Better safe than sorry

filtering process

Proverbially speaking, one can never be too careful. This, at least, is the philosophy followed by a large section of companies in the City, when it comes to hiring potential candidates.

Background checks — once the stuff of third-rate detective novels — are now a staple part of the employment process.

Given that the scale on which these companies are hiring has expanded exponentially over the last two decades, this isn’t very surprising. However, what makes one pause, though, is the level of detail that these checks get into. At the most basic stage, companies validate the educational and professional claims that any candidate has made. Sheela, a human resource professional, explains, “Every company carries out a professional and employment check prior to hiring someone.

Professional checks determine the quality of work, managerial and soft skills of a person, while employment checks evaluate their previous experience and salaries. We also check the educational certifications of the candidate and conduct a pre-employment medical check-up.”

However, the average background check involves many more layers of verification. This is normally the stage at which companies bring in external help — that is, outsource the job to organisations which carry out a more detailed investigation.

Nandini, also in the human resource field, elaborates, “After we interview a candidate, we bring in an external body to carry out what we call ‘role verification’ — that is, checking the salary that the candidate previously received, since it’s very easy for a new hire to quote an extravagant figure. A social-networking screening is also conducted, among other things, to analyse the kind of posts someone puts up.”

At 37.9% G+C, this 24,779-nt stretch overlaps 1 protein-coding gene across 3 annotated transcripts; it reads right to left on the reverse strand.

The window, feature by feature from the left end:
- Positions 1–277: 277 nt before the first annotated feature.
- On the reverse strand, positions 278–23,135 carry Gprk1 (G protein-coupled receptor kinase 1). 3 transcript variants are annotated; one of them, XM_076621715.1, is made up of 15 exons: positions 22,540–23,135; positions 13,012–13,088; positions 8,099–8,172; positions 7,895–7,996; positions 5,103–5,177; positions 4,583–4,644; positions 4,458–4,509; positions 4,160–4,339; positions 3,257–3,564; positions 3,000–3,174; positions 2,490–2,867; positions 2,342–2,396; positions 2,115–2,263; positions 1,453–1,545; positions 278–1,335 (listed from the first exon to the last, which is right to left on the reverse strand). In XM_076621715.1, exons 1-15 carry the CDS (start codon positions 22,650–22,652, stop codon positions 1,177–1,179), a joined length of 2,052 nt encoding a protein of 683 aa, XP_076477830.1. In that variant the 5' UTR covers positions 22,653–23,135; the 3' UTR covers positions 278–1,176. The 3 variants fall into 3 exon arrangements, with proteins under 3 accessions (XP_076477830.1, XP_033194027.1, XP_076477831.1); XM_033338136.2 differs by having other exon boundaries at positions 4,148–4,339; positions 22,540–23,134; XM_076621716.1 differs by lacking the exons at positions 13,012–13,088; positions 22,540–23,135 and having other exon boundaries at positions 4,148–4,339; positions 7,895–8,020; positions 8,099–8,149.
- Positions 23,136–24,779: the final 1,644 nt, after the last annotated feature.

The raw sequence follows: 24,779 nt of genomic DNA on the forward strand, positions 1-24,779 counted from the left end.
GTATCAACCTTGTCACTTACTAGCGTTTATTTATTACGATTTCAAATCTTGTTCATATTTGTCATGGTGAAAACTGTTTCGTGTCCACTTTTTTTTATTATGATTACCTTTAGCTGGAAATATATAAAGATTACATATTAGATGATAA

Two other factors that these external organisations verify are the employee’s financial situation and criminal record. “Normally, the candidate has to hand over a copy of his or her passport during the employment process. This is then sent to the nearest police station, where his or her track record is checked. We also have them scrutinised for financial bankruptcy, and make sure their credit cards haven’t been blocked,” explains Sheela, adding that these external organisations generally charge Rs 8,000 per candidate.

Some of this information appears to be fairly tough to come across — but Narendra K V, the CEO of a firm that carries out these background checks, explains that his staff employ various methods to get what they want. “We have tie-ups with government departments to validate a person’s identity and with the postal department to check their previous whereabouts,” he explains.

Another issue which his company tackles — and which he describes as being extremely difficult — are cases of resume-padding. “It’s rampant these days. People make tall claims and in large industries, it’s tough to identify whether these are true or false.

We also check up on their previous employers because sometimes, candidates produce reference letters from companies that simply don’t exist. Shockingly, we have identified over a 1,000 organisations which are in the business of giving false letters of service and experience — candidates generally have to pay Rs 15,000 for each year of false experience they want to claim,” he says.

This kind of research generally takes time, but Narendra adds that quick results are important. “We sign a service agreement with each company that we do background checks for, and the time specified is ten working days. Of course, if we don’t have the necessary information in that time period, we give them a ten per cent penalty,” he concludes.